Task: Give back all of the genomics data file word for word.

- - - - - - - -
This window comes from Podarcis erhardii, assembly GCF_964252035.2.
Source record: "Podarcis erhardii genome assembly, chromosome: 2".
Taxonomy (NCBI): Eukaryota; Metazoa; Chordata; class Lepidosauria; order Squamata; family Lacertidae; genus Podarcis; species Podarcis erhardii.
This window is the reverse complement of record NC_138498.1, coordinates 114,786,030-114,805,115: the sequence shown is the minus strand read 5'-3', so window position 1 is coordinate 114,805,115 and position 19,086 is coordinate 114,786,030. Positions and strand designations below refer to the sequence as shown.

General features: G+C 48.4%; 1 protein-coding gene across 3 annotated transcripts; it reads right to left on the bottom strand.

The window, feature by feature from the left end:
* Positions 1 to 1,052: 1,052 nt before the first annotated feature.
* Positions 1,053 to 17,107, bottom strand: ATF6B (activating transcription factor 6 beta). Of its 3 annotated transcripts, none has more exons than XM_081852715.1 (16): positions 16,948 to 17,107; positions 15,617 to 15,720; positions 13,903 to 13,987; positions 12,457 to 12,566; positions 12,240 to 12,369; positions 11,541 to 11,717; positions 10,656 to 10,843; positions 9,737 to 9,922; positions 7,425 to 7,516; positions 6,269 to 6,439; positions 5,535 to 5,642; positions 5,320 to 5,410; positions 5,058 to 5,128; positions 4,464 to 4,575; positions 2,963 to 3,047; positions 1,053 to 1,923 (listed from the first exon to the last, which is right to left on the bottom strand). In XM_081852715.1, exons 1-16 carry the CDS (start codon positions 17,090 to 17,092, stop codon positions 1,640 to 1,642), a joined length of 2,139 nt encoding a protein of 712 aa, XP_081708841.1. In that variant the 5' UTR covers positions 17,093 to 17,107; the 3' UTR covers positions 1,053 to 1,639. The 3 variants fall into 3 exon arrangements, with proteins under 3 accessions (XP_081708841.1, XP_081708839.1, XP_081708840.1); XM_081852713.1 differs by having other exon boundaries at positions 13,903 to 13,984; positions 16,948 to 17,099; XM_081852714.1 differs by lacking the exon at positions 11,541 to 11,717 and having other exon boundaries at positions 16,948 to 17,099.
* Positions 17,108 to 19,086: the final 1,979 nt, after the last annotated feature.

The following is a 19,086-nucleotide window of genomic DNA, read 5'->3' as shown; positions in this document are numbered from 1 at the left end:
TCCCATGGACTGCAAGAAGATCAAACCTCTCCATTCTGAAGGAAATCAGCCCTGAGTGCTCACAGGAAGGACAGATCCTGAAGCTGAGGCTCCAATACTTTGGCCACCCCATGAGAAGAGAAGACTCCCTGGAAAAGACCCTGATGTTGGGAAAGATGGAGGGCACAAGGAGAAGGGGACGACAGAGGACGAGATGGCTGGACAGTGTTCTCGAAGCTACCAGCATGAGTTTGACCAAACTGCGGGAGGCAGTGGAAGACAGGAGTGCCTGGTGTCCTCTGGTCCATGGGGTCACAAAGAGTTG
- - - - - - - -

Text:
This window comes from Podarcis erhardii, assembly GCF_964252035.2.
Source record: "Podarcis erhardii genome assembly, chromosome: 2".
Taxonomy (NCBI): Eukaryota; Metazoa; Chordata; class Lepidosauria; order Squamata; family Lacertidae; genus Podarcis; species Podarcis erhardii.
This window is the reverse complement of record NC_138498.1, coordinates 114,786,030-114,805,115: the sequence shown is the minus strand read 5'-3', so window position 1 is coordinate 114,805,115 and position 19,086 is coordinate 114,786,030. Positions and strand designations below refer to the sequence as shown.

General features: G+C 48.4%; 1 protein-coding gene across 3 annotated transcripts; it reads right to left on the bottom strand.

The window, feature by feature from the left end:
* Positions 1 to 1,052: 1,052 nt before the first annotated feature.
* Positions 1,053 to 17,107, bottom strand: ATF6B (activating transcription factor 6 beta). Of its 3 annotated transcripts, none has more exons than XM_081852715.1 (16): positions 16,948 to 17,107; positions 15,617 to 15,720; positions 13,903 to 13,987; positions 12,457 to 12,566; positions 12,240 to 12,369; positions 11,541 to 11,717; positions 10,656 to 10,843; positions 9,737 to 9,922; positions 7,425 to 7,516; positions 6,269 to 6,439; positions 5,535 to 5,642; positions 5,320 to 5,410; positions 5,058 to 5,128; positions 4,464 to 4,575; positions 2,963 to 3,047; positions 1,053 to 1,923 (listed from the first exon to the last, which is right to left on the bottom strand). In XM_081852715.1, exons 1-16 carry the CDS (start codon positions 17,090 to 17,092, stop codon positions 1,640 to 1,642), a joined length of 2,139 nt encoding a protein of 712 aa, XP_081708841.1. In that variant the 5' UTR covers positions 17,093 to 17,107; the 3' UTR covers positions 1,053 to 1,639. The 3 variants fall into 3 exon arrangements, with proteins under 3 accessions (XP_081708841.1, XP_081708839.1, XP_081708840.1); XM_081852713.1 differs by having other exon boundaries at positions 13,903 to 13,984; positions 16,948 to 17,099; XM_081852714.1 differs by lacking the exon at positions 11,541 to 11,717 and having other exon boundaries at positions 16,948 to 17,099.
* Positions 17,108 to 19,086: the final 1,979 nt, after the last annotated feature.

The following is a 19,086-nucleotide window of genomic DNA, read 5'->3' as shown; positions in this document are numbered from 1 at the left end:
TCCCATGGACTGCAAGAAGATCAAACCTCTCCATTCTGAAGGAAATCAGCCCTGAGTGCTCACAGGAAGGACAGATCCTGAAGCTGAGGCTCCAATACTTTGGCCACCCCATGAGAAGAGAAGACTCCCTGGAAAAGACCCTGATGTTGGGAAAGATGGAGGGCACAAGGAGAAGGGGACGACAGAGGACGAGATGGCTGGACAGTGTTCTCGAAGCTACCAGCATGAGTTTGACCAAACTGCGGGAGGCAGTGGAAGACAGGAGTGCCTGGTGTCCTCTGGTCCATGGGGTCACAAAGAGTTG